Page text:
I’m a member of my local chapter of Assistance League. If you’re not aware of what Assistance League is you might be saying Isn’t that for ladies who’s husbands are bankers and have nothing better to do with their time than be members of social organizations and mail checks to starving children in Africa? I’m here to tell you that, no, that is not what Assistance League is all about. That is what Junior League was all about in The Help and both organizations have come a very long way since 1967. Assistance League is a philanthropic organization that serves its communities through various projects and outreach campaigns. It does have a reputation of its membership being made up of “seasoned” ladies but our chapter is turning that reputation on its ear. Don’t get me wrong, I love ladies older than myself, they bring wisdom and experience to the table. Our chapter is made up of young mamas, professional working women, grandmas and everything in between. It’s a patchwork of beautiful, intelligent and empowering women. Oh, and one man. Our chapter is proud to have one man in our membership and I just love that. It told you our chapter was turning reputations on its ear.
So, what’s the point. The point is that the major project of Assistance League is called Operation School Bell (OSB). Each chapter works with the counselors in the school district to recognize at-risk children. Those kids are then brought in at the beginning of the school year and given clothes, coats, shoes, books, accessories, and hygiene kits. Not just old, hand me down clothes and tired, worn out tennis shoes. Brand new clothes and shoes in the latest styles that members have gone to market to pick out. The awesome thing about OSB (besides all the brand new stuff) is that the chapter owns its own OSB store. It is set up just like a small retail shop, the kids “shop” with their own personal shopper to make sure the jeans fit just right and they get shirts and a coat that they really like, not something someone tossed at them that is just okay.
So, what’s the point of that? Well, last fall I was volunteering for OSB by helping kids pick out and try on new shoes. One of the boy’s styles was a black Sketcher tennis shoe with a bright green sole. Hard to miss in a crowd. Sometime in October on Saturday I went to Wal-Mart. On my way out I see a grade school boy hanging out with his siblings in front of the entrance. He had on a dirty tank top and baggy sweatpants. He and his siblings looked like rag-a-muffins but one thing caught my eye. Brand new shoes with bright green soles. He looked happy as a clam. I then saw his mom. She looked tired and beat down. I wanted to go over and give her a hug and offer her a word of encouragement. I didn’t hug her or say anything to the boy, I just went home, moved by what I saw. What could I possibly say to that mom? If I told her that I helped her son pick those shoes out then I would have the upper hand. I would be the rich lady who has nothing better to do than be a member of an organization that helps poor people. I don’t want to be lumped into a stereotype that I don’t believe fits our organization. I guess I could have given her a squeeze and told her that God is watching over her and her kids. That He loves her and has a plan for her life. That’s a beautiful sentiment, in theory. It’s easy for me to imagine what God’s plan for my life is because in the grand scheme of things I’m living on easy street. If I were that mom…struggling to pay my bills, feed the kids and keep them in clean clothes…I would wonder when in the heck God’s plan was going to take shape because I’m about at my wit’s end and the kids that I so desperately want to feed something other than a Big Mac are driving me batty.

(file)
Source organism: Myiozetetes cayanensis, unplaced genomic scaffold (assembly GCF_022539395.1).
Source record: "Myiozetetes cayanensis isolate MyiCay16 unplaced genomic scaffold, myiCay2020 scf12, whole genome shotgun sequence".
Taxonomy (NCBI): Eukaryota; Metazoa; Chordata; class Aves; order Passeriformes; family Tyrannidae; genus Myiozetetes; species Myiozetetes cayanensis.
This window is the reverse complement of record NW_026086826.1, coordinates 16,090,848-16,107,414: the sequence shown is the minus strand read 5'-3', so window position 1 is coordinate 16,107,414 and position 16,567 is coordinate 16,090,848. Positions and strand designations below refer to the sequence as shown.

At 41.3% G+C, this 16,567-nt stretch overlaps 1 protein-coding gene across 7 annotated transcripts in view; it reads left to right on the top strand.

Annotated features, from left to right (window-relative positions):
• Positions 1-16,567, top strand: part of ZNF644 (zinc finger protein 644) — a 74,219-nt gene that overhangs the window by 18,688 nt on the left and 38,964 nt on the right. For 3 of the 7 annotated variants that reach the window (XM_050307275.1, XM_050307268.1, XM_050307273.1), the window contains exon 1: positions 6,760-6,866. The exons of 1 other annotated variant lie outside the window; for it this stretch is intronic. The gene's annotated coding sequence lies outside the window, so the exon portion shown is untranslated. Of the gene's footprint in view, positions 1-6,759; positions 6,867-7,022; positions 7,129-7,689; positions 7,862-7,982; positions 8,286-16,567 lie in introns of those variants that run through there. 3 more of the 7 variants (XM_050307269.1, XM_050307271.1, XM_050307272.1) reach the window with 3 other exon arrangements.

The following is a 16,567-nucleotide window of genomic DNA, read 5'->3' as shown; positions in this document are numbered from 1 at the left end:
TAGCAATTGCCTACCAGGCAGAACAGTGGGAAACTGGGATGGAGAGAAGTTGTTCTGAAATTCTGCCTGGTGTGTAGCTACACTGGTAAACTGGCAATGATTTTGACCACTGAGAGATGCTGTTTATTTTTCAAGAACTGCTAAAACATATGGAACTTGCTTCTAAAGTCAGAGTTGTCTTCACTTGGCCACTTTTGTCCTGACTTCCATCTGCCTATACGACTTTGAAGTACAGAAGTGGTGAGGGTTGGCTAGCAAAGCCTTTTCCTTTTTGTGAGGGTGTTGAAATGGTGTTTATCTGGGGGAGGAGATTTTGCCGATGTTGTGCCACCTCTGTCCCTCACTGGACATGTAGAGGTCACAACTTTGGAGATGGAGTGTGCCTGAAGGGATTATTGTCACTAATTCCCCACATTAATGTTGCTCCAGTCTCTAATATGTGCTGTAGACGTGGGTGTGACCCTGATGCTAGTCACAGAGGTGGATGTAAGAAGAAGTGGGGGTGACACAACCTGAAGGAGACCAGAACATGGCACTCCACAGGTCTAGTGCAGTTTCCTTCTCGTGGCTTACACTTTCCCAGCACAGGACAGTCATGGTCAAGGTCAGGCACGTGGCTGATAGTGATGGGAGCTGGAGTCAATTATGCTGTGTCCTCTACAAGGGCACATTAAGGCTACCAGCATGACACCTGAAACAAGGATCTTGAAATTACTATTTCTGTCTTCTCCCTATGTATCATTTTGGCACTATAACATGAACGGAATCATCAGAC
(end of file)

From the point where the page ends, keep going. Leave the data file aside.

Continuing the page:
I have no idea if that mom ever feels that way or what her outlook on life is. I can only imagine how I would feel were I in her shoes.
And my point is? My point is that I have been given many, many gifts in my life. One of those gifts is being able to participate in Assistance League. I like to think that the OSB kids and their parents have also been given a gift. Who knows what their circumstances are or why their kids qualify for OSB but thank God there is an OSB in our community and so many other communities that care for these children. Our local OSB clothed 1,118 last fall. I don’t think God’s plan for those 1,118 kids was to be in a desperate situation or that He wanted those Mamas and Daddies to have to worry about how they were going to buy their kids new school clothes. I do think God’s plan for each of us is a complex tapestry and maybe Assistance League is a thread being woven throughout. At the core of that thread and the core of organizations like Assistance League is love and love always wins.
The women (and our one dude) of Assistance League want to see those kids go to school with their head held high and bright green shoes on their feet.